How to Repair Your Audi Brakes with a Brake Disc and Pad Kit
Don't feel intimidated when it comes to the prospect of repairing and replacing your brake rotors. With the proper tools and the right amount of time, you should be able to replace your brake disc and pad. That's why you should definitely purchase the right brake disc and pad kit for the job (the most complete ones you could get your hands on). The better your disc and pad kit package, the easier the job will be.
What You'll Need
- Brake spray
- Large C-clamp to depress the caliper
- Wheel removal tools such as jack and lug wrench
- Various wrenches to remove the brake caliper bolts
- Rust buster spray if rotor is rusted to wheel axle plate
- Turkey baster or siphon to remove fluid from master cylinder
- Vehicle support while working such as jack stands and tire chocks
- Heavy rubber mallet (optional if rotor does not come off smoothly)
Step 1:Lift your Audi with a jack and jack stands or wheel chocks then take off the wheel. The chocks will keep your vehicle from rolling; don't completely rely on your standard jack when working. Make sure to use the proper jack stands.
Step 2:Inspect the brake disc for wear and tear. You'll need disc replacement if there are track marks present or if the rotor has thinned out in a visible fashion. If the disc remains level by its outer rim edges and smooth, then the rotor is fine.
Step 3:Use a siphon or a turkey baster to draw out from the master cylinder the brake fluid. Depressing the brake caliper allows the fluid level to rise. Remove about ? of the fluid then leave the cap off. Reuse the fluid later if you wish.
Step 4:Compress the brake caliper using the large C-clamp. Tighten the clamp with your hand until it can't be tightened any further. This should sufficiently depress the caliper. This will make the master cylinder's level rise (watch out for overflow).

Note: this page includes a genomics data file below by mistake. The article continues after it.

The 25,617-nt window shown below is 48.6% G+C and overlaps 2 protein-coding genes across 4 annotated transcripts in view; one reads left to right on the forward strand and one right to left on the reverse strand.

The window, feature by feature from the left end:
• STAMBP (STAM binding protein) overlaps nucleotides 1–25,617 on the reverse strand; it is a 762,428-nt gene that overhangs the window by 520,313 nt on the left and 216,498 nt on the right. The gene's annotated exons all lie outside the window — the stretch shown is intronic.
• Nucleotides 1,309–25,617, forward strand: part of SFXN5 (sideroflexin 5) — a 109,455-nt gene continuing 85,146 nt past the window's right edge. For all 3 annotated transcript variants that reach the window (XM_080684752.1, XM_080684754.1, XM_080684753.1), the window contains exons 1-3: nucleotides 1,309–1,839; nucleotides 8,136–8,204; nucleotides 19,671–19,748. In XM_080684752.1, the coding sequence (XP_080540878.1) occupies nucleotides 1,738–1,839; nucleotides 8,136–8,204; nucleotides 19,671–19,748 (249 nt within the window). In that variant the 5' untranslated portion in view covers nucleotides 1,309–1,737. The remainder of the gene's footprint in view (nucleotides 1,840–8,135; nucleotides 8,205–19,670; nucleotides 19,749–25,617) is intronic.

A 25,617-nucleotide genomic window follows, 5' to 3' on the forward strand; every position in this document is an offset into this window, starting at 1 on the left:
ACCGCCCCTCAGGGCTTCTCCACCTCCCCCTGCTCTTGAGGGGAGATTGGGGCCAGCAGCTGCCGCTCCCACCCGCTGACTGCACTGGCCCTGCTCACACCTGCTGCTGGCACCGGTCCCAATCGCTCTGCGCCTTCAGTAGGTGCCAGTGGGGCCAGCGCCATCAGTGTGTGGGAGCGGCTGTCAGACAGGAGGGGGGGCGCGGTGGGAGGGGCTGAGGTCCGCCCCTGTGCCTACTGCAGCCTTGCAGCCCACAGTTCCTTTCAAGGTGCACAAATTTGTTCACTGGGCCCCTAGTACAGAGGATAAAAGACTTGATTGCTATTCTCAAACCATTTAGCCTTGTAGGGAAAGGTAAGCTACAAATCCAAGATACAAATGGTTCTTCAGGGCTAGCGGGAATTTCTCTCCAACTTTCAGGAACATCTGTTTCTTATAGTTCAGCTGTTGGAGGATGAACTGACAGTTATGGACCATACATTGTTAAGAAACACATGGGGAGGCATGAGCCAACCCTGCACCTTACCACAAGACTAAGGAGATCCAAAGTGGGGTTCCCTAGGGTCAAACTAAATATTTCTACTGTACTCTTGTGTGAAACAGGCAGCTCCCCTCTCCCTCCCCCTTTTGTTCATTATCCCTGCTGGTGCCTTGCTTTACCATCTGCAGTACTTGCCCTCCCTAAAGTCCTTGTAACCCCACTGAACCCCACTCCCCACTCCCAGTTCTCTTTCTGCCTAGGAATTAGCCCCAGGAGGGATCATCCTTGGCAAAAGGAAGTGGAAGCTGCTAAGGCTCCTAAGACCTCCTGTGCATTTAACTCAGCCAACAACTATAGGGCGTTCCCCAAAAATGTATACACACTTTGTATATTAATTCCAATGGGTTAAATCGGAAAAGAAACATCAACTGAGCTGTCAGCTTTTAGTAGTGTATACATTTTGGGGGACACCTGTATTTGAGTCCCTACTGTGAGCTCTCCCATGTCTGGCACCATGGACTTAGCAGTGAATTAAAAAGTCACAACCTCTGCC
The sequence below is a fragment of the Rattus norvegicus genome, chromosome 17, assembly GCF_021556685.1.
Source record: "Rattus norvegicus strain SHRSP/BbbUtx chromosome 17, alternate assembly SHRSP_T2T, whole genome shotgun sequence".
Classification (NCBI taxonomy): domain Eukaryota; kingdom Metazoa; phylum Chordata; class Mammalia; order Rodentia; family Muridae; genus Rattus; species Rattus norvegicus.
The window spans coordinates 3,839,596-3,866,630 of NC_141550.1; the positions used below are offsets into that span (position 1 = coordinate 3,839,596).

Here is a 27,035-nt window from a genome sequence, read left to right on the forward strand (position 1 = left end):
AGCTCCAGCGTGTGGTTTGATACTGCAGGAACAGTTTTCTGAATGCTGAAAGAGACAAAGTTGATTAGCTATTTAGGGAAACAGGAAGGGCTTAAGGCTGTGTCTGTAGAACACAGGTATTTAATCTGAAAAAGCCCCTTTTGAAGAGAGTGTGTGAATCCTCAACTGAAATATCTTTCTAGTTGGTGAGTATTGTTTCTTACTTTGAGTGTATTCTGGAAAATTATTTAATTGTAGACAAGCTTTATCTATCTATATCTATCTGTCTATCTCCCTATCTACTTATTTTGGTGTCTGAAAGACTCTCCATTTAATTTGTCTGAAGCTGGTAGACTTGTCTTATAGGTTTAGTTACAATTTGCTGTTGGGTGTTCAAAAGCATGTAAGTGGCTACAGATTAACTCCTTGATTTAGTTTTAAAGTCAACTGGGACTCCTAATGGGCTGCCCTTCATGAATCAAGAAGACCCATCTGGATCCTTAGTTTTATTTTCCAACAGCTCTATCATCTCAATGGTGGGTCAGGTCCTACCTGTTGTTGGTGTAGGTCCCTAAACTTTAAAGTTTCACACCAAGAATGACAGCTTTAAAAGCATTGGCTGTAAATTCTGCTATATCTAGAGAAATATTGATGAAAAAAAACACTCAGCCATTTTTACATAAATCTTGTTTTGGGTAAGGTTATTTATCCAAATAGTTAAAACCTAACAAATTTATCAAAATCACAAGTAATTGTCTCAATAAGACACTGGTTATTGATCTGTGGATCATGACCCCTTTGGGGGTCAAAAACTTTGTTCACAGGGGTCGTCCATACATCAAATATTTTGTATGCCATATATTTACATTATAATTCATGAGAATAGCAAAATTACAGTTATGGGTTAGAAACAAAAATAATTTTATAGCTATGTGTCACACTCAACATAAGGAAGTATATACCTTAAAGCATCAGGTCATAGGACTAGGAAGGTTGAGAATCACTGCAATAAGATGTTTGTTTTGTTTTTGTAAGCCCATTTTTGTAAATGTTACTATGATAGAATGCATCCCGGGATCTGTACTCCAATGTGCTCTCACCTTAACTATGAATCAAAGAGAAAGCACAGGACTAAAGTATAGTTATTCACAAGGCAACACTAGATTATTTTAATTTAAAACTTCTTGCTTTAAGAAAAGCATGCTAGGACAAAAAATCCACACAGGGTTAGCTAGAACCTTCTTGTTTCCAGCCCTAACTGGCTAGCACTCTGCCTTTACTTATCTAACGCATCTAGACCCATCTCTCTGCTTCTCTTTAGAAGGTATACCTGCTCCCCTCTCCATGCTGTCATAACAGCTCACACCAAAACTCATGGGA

Step 5:Remove the caliper by unbolting the bolts that hold it in place. Don't twist or disturb the brake line that's linked to the caliper in question. This might create a leak. Keep your hands on the caliper and don't let it drop.
Step 6:Hang the caliper somewhere safe without twisting or disturbing the rubber brake fluid line. Don't rely on the fluid line to hold the caliper up on its own; it might altogether break from the weight of the component.
Step 7:Pull the brake disc straight back towards yourself. If you can't smoothly pull it off, it might be rusted or corroded. You might need to twist hard and pull at the same time. You can also tap the rotor's edges with a rubber mallet.
Step 8:Install the new brake rotor. Make sure it's seated all the way back against the axle plate. Put the caliper back and tighten the bolts that should hold it in place.
Step 9:Use a brake cleaning spray on the new rotor surface to get rid of any debris and dirt it might have picked up. Don't wipe the fluid away. Instead, let it dry or evaporate by itself.
Step 10:Put the wheel back then change the brake disc on other wheel of the same axle. Always replace both discs at the same axle at the same time. Fill the master cylinder with brake fluid (either the one you removed or a new supply of the fluid in question).